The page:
One of the world's biggest technology companies will open a New Orleans office employing 2,000 people, officials said Monday, calling it the single largest jobs announcement in the city's modern history.The news, announced Monday at the Mercedes-Benz Superdome, comes nearly a decade after state and local officials began trying to position Louisiana and New Orleans in particular as a fledgling tech hub, using tax credits as a recruitment tool to subsidize new jobs.The Virginia-based firm, DXC...
The recipe that culminated in the collapse of First NBC Bank this spring had many of the same ingredients present in other large bank failures: years of rapid growth, driven by a controlling chief executive who had grandiose dreams, nearly unfettered authority and an unusual appetite for risk.That's according to a recently released federal report that offers the most detailed look yet into the mounting problems that plagued the New Orleans-based community bank.
It's not exactly a return to the golden age of river boats, with visions of a young Mark Twain piloting a steamboat along the mighty Mississippi River.But as New Orleans celebrates its tricentennial next year, two more riverboats — both former casinos slated for extensive renovations — will begin operating near the French Quarter.Last week, Hospitality Enterprises New Orleans announced that it has purchased the City of Evansville, which became Indiana's first gaming riverboat in 1995. The...
The recently released federal report puts an official stamp on claims of mismanagement just as a federal grand jury has begun issuing subpoenas, with an eye toward potentially bringing criminal charges tied to First NBC's collapse.
Muck Rack makes it simple to find people, tweets, or articles that mention any name, keyword, company, hashtag etc. We've compiled this guide to help you make the most of your search.
Selecting a term
Start searching tweets, articles from media outlets, articles mentioned in tweets, journalists'
names, titles and bios with some suggested searches:
Companies or Topics (e.g. iPhone, Microsoft)
Phrases (e.g. "cloud computing") — use quotes to keep the terms together
Twitter handles (e.g. @username) — returns those who have mentioned or replied to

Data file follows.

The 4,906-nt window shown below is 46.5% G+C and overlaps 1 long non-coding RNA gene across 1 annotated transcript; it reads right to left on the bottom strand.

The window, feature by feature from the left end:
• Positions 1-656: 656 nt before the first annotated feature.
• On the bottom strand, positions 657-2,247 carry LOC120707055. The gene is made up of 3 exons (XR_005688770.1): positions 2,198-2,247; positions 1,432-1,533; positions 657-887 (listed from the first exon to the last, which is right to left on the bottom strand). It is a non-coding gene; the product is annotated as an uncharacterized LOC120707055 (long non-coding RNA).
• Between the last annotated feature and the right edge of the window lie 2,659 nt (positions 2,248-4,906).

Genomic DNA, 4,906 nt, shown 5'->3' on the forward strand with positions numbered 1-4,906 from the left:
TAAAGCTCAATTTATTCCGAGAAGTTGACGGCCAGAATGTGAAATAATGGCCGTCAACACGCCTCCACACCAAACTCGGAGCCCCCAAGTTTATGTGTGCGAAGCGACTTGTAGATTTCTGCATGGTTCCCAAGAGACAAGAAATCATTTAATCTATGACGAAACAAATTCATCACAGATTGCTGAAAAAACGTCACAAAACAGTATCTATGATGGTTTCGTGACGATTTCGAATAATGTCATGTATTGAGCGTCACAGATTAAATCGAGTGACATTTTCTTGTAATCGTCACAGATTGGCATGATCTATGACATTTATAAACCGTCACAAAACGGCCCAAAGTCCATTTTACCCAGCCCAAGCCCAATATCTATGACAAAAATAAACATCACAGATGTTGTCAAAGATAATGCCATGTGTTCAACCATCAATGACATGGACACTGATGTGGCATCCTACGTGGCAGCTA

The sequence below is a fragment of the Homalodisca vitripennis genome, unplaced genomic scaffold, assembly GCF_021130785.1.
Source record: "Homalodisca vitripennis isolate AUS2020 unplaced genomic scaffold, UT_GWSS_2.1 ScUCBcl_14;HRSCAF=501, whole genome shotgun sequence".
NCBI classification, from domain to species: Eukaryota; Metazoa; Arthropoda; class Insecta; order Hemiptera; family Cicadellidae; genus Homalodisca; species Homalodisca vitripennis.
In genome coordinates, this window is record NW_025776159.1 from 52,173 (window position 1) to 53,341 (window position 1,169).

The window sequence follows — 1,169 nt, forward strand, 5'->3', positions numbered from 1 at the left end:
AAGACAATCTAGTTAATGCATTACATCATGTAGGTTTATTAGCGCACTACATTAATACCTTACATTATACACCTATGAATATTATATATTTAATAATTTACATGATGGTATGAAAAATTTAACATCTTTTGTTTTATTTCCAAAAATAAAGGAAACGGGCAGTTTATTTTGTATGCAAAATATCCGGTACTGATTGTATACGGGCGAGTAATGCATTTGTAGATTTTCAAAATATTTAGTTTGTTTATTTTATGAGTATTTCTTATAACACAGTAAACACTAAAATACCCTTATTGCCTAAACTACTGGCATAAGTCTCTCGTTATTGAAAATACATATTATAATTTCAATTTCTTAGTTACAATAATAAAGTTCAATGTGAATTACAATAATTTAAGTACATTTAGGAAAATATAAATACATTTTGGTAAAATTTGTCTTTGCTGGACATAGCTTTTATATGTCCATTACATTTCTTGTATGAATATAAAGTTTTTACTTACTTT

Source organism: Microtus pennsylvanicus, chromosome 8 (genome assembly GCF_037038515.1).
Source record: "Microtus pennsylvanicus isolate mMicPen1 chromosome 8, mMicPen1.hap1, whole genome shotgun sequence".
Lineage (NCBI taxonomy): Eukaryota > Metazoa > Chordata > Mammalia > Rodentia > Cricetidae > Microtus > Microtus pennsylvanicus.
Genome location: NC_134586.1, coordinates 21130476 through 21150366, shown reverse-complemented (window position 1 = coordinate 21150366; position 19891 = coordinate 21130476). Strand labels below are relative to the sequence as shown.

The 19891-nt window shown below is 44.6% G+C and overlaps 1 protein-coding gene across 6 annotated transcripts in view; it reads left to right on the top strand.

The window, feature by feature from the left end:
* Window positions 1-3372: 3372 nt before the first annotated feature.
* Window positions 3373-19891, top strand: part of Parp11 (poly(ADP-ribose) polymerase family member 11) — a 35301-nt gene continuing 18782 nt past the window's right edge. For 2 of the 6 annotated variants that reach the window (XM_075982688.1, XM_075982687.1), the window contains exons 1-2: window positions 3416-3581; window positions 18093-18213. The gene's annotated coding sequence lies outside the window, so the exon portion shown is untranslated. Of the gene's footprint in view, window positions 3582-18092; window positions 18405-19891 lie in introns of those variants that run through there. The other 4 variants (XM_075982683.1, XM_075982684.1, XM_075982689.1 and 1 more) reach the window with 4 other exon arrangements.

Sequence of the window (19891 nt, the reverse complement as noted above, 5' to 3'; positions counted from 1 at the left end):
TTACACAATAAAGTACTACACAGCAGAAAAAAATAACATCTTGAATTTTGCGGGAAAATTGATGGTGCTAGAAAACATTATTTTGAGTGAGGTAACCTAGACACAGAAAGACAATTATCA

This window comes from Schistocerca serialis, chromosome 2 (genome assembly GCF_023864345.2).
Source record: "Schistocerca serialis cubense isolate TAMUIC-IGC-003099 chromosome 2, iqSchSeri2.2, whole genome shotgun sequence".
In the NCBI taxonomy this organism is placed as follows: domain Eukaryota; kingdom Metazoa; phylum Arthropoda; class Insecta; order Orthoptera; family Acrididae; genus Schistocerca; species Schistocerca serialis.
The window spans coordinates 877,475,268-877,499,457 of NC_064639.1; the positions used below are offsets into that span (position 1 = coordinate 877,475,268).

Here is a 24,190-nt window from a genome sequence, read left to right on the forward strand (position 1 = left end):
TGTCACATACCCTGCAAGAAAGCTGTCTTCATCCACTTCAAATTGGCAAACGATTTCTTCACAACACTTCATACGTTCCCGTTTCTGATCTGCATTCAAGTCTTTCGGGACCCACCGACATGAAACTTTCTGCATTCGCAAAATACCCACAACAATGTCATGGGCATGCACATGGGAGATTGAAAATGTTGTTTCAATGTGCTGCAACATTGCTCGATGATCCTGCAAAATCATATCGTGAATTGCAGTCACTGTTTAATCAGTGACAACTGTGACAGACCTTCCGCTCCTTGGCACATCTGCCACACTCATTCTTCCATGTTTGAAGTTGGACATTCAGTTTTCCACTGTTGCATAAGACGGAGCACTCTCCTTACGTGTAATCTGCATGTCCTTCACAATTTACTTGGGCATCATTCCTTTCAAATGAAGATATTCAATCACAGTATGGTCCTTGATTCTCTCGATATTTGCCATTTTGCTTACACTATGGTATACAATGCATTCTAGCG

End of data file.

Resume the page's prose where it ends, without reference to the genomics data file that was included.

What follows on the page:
Names (e.g. "David Pogue")
Hashtags (e.g. #sxsw, #london2012)
Bio details (e.g. vegan, Olympics, father)
Muck Rack's Advanced Search allows for many boolean operators.
Find results that mention multiple specified terms, use AND or
+. For example, ensure each result contains both Elon Musk and Mark Zuckerberg by
searching Musk AND Zuckerberg or Musk + Zuckerberg.
Use the operators OR or , to broaden your search when you'd like either of
multiple terms to appear in results. (This is the default behavior of our search when no operators
are used). For example, results will contain either cake or cookie by searching cake OR cookie or cake,cookie
Use NOT or - to subtract results from your search. For
example, searching Disney will yield results about the Walt Disney Company as well as Walt Disney
World Resort. To exclude mentions of Disney World, search for Disney -World or Disney
When using one of these operators with a phrase, enclose it in quotation marks. For example, you can
find results about smartphones excluding Apple's iPhone 4S by searching smartphone -"iPhone
Exact case matching or punctuation
If you're searching for a brand name or keyword that relies on specific punctuation marks or capitalization, you can
find results that match your exact query by adding matchcase: before the keyword you're searching for, like matchcase:E*TRADE .
Use parentheses to separate multiple
boolean phrases. For example, to find journalists talking about having fun in Disney World or
Disneyland, search for ("disney world" OR disneyland) AND fun.
An asterisk can be used to search for any variation of a root word truncated by the asterisk. For example, searching for admin* will return results for administrator, administration, administer, administered, etc.
A near operator is an AND operator where you can control the distance between the words. You can vary the distance the near operation uses by adding a forward slash and number (between 0-99) such as strawberries NEAR/10 "whipped cream", which means the strawberries must exist within 10 words of "whipped cream".